"Beyond Finishing: Ink Jetting"
[Column #20, 8/96]
Up to now, I have limited discussion in these columns to operations in which printer and finisher routinely interface: binding, diecutting, embossing, foil stamping and varnishing. However, there's another finishing process many post-press houses offer; namely, ink-jetting. Because of the growing demand for single-sourcing and ink-jetting's natural fit with finishing operations, many binderies have added ink-jetting to their list of services.
Ink-jet printing is ubiquitous. It's used by every industry, from publishing and direct mail to pharmaceutical and financial. We see it on everything, from the food we buy in the supermarket to pills and payroll checks. Because of its wide usage, ink-jetting is an important process to understand. So here's a brief overview.
Ink-jet features. The two important distinctions between offset printing and ink-jetting is that the latter is a non-impact process and is also highly portable. Ink-jetters can be stand-alone or mounted on folders, stitchers and perfect binders. Because it's a non-impact process, it doesn't care if the substrate is flat, folded or bound. A couple of years ago, one ink-jet company was promoting its product by ink-jetting on the yolk of a sunny side-up fried egg.
A third important characteristic of ink-jetting is that it's computer driven. Pentium processors have dramatically increased the speed of the process, enabling extraordinary product throughput. Increased memory capacity due to the new chip allows the image on every product going through the equipment to be unique. This is why it's so popular with direct mailers.
Here's an example: A client wants all the catalogs going to one zip code in San Francisco to have a $10 discount, those going to a certain zip in Alabama to have a $20 discount, and those being mailed to my zip code in Baltimore to have a 2-for-1 special offer. The codes are automatically interpreted by the machine, which then prints the right message on the right piece.
Ink-jetting and folders. This is a perfect marriage of equipment. The advantage of having an ink-jetter mounted on folding equipment is you can print barcodes and variable messages on parent sheets before folding, something a mail house cannot do. A job we have in house right now is a good example. We're double addressing a poster-sized brochure with perforated reply card while it's being folded in line on our folder. This particular client had conducted research on its past reply mechanisms and found that 80% of the people responding filled out the name and address information either incompletely or illegibly. This drove the client to ink-jet addresses and barcodes on both the mailing panel and the reply card.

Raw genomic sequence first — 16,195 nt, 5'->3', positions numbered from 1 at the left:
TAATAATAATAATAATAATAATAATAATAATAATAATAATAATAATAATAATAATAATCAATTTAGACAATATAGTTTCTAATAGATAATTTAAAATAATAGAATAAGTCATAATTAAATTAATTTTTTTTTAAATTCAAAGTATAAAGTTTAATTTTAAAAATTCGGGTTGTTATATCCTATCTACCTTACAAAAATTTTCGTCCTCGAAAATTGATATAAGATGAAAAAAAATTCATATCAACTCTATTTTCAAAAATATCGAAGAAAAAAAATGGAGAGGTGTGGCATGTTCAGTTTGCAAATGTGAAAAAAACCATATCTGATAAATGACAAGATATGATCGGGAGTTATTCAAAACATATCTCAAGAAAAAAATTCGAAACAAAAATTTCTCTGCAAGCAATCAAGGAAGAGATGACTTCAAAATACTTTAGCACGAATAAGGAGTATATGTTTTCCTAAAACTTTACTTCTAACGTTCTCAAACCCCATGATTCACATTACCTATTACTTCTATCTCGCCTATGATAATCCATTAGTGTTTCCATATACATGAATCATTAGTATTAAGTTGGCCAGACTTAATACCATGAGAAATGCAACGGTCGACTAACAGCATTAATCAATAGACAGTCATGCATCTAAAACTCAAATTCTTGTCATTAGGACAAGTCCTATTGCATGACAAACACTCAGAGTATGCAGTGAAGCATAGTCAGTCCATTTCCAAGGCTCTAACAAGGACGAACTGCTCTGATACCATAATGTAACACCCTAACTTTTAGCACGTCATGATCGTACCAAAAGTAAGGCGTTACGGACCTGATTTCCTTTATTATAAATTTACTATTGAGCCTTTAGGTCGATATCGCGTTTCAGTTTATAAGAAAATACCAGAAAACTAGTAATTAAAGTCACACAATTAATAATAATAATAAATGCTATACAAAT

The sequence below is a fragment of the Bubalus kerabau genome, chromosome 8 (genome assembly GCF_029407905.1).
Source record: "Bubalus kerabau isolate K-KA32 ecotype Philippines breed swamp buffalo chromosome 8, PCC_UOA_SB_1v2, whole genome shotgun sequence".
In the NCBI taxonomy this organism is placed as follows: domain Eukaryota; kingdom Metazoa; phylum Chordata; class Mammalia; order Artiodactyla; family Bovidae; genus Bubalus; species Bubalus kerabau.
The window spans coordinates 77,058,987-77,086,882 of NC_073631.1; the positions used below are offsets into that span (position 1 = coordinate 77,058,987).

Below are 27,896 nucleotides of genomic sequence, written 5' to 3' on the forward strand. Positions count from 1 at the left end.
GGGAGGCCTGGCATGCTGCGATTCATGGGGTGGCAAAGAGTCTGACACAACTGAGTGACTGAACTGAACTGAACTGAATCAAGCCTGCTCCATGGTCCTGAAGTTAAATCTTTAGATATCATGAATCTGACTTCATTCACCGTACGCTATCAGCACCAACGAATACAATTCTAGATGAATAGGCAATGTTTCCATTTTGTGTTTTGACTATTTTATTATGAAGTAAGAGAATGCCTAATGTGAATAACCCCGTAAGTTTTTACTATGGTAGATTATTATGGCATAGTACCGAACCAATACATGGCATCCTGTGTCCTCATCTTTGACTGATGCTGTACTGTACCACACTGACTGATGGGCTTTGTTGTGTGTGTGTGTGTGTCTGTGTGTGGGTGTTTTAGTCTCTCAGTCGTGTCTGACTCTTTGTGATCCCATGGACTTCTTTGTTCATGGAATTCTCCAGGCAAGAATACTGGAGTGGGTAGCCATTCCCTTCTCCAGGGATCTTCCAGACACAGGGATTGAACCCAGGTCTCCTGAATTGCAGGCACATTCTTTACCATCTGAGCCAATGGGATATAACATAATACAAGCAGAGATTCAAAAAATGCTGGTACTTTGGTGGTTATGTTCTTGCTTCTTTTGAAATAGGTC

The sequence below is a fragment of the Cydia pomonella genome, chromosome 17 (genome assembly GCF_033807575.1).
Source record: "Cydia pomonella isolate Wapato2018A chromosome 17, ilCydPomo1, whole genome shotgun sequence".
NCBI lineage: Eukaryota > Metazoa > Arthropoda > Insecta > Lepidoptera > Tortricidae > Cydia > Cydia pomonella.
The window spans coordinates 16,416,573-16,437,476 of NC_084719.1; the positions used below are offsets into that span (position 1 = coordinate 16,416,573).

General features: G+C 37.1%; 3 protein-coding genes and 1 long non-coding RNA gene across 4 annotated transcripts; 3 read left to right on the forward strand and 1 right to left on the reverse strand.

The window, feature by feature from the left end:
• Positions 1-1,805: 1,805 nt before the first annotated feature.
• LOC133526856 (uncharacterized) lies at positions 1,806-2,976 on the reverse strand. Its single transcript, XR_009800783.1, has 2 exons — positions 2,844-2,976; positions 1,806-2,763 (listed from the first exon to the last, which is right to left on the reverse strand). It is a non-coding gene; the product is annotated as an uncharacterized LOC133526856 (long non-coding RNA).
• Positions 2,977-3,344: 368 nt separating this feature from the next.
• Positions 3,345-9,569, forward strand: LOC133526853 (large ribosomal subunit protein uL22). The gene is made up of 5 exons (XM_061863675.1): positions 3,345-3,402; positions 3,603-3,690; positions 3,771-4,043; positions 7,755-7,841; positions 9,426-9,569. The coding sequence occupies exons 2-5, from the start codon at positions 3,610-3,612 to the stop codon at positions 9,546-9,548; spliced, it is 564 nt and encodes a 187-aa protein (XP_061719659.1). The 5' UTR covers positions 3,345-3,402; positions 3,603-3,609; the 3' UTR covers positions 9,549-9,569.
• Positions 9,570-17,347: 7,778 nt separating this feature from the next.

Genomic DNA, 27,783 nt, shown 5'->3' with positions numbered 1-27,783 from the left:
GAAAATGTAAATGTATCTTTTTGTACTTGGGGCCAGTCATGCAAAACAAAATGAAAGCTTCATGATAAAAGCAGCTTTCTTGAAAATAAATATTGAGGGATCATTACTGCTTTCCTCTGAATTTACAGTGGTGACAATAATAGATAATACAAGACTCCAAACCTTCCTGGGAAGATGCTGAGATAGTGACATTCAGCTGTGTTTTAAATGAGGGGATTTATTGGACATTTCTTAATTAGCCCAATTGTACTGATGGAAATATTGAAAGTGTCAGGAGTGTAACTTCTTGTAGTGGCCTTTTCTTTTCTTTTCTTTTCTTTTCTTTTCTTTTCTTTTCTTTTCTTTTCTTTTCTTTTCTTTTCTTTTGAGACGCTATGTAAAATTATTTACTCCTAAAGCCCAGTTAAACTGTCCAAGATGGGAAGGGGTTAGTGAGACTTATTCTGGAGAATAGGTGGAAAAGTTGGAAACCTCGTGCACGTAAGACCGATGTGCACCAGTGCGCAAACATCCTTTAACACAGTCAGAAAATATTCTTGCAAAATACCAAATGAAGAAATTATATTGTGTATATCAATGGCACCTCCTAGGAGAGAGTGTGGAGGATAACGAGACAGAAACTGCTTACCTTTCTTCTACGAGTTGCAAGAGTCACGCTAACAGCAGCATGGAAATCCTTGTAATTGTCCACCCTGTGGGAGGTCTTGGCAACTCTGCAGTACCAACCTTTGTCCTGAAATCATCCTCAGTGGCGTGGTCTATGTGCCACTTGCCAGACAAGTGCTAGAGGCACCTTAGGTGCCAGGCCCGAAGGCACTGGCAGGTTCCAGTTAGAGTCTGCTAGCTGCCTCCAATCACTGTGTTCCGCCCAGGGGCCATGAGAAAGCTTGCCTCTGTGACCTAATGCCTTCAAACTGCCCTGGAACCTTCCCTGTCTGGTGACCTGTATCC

Ink-jetting in line on folding equipment also facilitates lot changes. In the past, printers had to stop the press at certain points in the run to remove coding data from the plate. An expensive and time-consuming process. The ink-jet and folder combination allows us to gang-run material as many as five across and five down on a sheet, each with a different serial number and version code.
As I write this, we have thousands of coupons on our folder that are being barcoded in line. Since the barcode equals the person's name being mailed to, when the coupon is redeemed, the marketer simply scans the barcode to know the name of the person who's redeemed it. These names can then be forwarded to new lists for new offers.
Finally, because ink-jetting has to go in the same direction, the same direction as the material goes through the equipment, proper placement of the area to be ink-jetted needs to be considered early in the design phase. Your finisher can help you with placement of the image area to be ink-jetted to make sure it's correct with the folding sequence.
Postal barcoding. While barcodes appear on everything these days, we're most familiar with postal barcodes. Like any other barcode, these use a binary identification system that's based on numerical series and parallel bars. Optical character recognition (OCR) equipment scans the width of the bars and the sequence of numbers and converts the data into electrical signals. Barcodes can be ink-jet or offset printed when data is not variable, as in the case of return addressing.
By the time you read this, the U.S.P.S. will have changed for profit business mail classifications. This means bulk mail rates will increase unless certain requirements are met. Generally, the more direct mail can be automatically processed, the more the discounts.
Accurate and correctly placed, make sure they fall within U.S.P.S.-designated areas on the mailing piece, can mean substantial savings in mailing costs. Spot gluing, another process we perform on our folding equipment, can also result in discounts. These factors, in addition to the above-mentioned ink-jetting issues, necessitate early discussions with your finisher. It will pay off for both you and your client.
While many of us may snub ink-jet printing as an unworthy step-child of the craft of printing, there's no denying that those of us who work with direct marketers are better off since its invention.